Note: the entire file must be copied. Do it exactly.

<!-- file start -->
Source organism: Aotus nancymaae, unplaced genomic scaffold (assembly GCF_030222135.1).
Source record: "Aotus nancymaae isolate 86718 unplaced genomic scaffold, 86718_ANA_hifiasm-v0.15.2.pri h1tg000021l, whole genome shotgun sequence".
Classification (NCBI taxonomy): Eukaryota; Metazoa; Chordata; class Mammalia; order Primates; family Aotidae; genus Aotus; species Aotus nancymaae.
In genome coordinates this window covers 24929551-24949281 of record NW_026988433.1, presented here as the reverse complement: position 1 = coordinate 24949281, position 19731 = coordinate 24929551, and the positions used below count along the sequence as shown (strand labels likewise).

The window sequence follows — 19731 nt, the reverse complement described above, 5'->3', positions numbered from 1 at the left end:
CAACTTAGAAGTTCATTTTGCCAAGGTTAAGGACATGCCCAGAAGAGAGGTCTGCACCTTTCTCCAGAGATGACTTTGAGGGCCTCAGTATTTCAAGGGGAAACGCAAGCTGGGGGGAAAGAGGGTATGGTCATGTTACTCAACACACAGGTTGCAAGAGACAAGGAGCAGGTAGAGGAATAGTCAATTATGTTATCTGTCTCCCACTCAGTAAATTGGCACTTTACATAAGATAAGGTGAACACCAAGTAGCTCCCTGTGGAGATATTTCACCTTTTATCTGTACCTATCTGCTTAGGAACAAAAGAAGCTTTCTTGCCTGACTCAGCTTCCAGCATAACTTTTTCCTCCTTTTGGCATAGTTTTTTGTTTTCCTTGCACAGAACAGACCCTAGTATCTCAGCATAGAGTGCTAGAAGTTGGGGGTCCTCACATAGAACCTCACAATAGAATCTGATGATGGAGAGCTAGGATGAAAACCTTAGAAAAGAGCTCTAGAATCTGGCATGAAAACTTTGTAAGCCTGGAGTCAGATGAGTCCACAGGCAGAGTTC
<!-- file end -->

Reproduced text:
Source organism: Aotus nancymaae, unplaced genomic scaffold (assembly GCF_030222135.1).
Source record: "Aotus nancymaae isolate 86718 unplaced genomic scaffold, 86718_ANA_hifiasm-v0.15.2.pri h1tg000021l, whole genome shotgun sequence".
Classification (NCBI taxonomy): Eukaryota; Metazoa; Chordata; class Mammalia; order Primates; family Aotidae; genus Aotus; species Aotus nancymaae.
In genome coordinates this window covers 24929551-24949281 of record NW_026988433.1, presented here as the reverse complement: position 1 = coordinate 24949281, position 19731 = coordinate 24929551, and the positions used below count along the sequence as shown (strand labels likewise).

The window sequence follows — 19731 nt, the reverse complement described above, 5'->3', positions numbered from 1 at the left end:
CAACTTAGAAGTTCATTTTGCCAAGGTTAAGGACATGCCCAGAAGAGAGGTCTGCACCTTTCTCCAGAGATGACTTTGAGGGCCTCAGTATTTCAAGGGGAAACGCAAGCTGGGGGGAAAGAGGGTATGGTCATGTTACTCAACACACAGGTTGCAAGAGACAAGGAGCAGGTAGAGGAATAGTCAATTATGTTATCTGTCTCCCACTCAGTAAATTGGCACTTTACATAAGATAAGGTGAACACCAAGTAGCTCCCTGTGGAGATATTTCACCTTTTATCTGTACCTATCTGCTTAGGAACAAAAGAAGCTTTCTTGCCTGACTCAGCTTCCAGCATAACTTTTTCCTCCTTTTGGCATAGTTTTTTGTTTTCCTTGCACAGAACAGACCCTAGTATCTCAGCATAGAGTGCTAGAAGTTGGGGGTCCTCACATAGAACCTCACAATAGAATCTGATGATGGAGAGCTAGGATGAAAACCTTAGAAAAGAGCTCTAGAATCTGGCATGAAAACTTTGTAAGCCTGGAGTCAGATGAGTCCACAGGCAGAGTTC